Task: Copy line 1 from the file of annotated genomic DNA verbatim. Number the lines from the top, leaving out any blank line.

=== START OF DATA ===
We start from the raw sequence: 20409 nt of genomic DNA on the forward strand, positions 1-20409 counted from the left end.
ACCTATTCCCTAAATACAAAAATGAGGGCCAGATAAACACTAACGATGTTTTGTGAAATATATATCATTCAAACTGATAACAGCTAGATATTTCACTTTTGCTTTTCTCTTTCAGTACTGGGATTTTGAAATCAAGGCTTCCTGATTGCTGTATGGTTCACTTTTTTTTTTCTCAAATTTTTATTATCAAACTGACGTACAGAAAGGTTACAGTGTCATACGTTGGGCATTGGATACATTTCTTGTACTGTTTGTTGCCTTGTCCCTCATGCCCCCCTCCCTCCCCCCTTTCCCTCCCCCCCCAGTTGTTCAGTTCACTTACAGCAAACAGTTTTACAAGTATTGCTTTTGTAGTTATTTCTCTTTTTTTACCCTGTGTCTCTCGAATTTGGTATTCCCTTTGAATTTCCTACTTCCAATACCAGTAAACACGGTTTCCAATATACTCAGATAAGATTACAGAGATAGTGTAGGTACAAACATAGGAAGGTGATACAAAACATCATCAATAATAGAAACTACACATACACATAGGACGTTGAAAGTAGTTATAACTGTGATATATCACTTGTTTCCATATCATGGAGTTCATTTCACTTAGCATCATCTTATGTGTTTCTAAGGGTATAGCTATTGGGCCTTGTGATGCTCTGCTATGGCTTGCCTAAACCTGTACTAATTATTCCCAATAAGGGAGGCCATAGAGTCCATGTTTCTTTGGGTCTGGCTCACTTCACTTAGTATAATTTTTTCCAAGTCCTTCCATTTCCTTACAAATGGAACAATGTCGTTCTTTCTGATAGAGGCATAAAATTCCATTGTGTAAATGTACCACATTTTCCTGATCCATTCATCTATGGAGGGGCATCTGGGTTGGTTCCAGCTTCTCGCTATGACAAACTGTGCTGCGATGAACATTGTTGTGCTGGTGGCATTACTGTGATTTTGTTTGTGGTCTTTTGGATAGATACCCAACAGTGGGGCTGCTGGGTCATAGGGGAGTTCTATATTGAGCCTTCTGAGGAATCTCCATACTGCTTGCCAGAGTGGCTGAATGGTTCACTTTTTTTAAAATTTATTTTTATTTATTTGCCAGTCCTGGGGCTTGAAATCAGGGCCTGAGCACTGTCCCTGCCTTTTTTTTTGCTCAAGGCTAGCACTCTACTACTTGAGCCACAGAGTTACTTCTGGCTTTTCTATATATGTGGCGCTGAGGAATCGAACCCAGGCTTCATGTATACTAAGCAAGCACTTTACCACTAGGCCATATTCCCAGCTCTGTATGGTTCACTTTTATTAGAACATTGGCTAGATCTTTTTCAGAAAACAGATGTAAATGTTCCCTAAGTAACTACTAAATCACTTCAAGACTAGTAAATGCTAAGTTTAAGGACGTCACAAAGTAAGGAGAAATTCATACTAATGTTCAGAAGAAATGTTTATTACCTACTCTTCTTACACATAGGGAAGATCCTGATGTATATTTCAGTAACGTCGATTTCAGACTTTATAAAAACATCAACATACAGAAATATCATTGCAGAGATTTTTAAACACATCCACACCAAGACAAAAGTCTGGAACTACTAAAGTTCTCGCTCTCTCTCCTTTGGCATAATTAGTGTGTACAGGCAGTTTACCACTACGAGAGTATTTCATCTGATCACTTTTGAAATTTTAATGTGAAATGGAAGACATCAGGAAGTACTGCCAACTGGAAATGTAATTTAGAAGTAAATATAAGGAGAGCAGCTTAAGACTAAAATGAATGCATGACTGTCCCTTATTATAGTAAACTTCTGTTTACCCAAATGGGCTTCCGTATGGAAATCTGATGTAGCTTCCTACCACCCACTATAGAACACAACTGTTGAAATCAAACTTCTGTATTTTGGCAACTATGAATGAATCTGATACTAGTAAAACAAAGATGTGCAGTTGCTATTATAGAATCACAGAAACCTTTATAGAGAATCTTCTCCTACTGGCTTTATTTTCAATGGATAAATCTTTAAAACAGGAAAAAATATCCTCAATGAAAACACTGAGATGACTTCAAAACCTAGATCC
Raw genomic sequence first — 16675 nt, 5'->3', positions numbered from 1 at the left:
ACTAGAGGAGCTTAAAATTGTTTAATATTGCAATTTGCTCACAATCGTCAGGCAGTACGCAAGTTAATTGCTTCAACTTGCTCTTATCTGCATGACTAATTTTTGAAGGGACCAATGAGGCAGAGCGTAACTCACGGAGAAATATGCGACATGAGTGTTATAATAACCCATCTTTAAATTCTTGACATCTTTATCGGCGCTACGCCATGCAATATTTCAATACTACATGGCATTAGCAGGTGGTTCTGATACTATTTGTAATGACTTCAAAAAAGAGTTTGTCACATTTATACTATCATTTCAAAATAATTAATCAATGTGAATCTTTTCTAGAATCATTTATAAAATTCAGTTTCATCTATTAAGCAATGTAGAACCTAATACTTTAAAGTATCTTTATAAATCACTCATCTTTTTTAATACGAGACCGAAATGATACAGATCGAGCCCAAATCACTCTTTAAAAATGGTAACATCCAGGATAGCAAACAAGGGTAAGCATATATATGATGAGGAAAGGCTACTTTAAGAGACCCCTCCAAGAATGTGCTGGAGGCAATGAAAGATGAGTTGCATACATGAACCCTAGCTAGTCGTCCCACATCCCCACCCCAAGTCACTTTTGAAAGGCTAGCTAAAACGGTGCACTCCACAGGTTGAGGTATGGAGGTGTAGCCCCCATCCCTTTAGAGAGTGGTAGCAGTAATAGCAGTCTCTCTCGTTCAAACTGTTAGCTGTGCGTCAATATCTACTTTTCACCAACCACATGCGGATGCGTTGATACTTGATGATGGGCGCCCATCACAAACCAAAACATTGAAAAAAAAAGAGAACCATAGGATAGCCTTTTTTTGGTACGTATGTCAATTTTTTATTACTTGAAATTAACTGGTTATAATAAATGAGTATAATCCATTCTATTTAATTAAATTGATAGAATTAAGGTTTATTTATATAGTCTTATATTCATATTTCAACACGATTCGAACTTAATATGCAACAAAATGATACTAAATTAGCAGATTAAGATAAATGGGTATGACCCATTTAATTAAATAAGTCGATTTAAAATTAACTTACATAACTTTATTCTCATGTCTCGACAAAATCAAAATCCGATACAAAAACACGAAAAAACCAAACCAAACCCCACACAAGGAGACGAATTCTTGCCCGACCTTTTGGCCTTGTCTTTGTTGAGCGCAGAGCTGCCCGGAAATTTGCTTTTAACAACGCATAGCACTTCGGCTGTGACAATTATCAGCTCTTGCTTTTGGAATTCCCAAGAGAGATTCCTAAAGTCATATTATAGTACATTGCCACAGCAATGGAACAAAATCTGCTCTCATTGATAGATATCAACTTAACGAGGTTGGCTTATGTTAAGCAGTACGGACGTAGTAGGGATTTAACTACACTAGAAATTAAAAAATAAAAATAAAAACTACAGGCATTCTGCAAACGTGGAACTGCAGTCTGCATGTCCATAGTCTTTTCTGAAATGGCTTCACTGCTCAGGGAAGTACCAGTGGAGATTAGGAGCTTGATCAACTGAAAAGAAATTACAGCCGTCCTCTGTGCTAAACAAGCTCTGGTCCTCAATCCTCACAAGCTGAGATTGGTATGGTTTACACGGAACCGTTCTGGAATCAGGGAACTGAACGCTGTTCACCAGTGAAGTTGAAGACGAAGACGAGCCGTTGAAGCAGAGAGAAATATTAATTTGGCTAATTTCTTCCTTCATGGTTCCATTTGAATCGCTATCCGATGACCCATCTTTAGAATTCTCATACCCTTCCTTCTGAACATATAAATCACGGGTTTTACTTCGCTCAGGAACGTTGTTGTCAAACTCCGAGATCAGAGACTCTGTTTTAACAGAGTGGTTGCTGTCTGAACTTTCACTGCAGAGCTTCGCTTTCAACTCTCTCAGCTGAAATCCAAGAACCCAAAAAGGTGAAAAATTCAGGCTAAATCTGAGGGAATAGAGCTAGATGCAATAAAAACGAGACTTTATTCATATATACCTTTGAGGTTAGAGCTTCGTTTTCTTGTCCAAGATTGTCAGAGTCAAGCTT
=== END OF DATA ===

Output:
We start from the raw sequence: 20409 nt of genomic DNA on the forward strand, positions 1-20409 counted from the left end.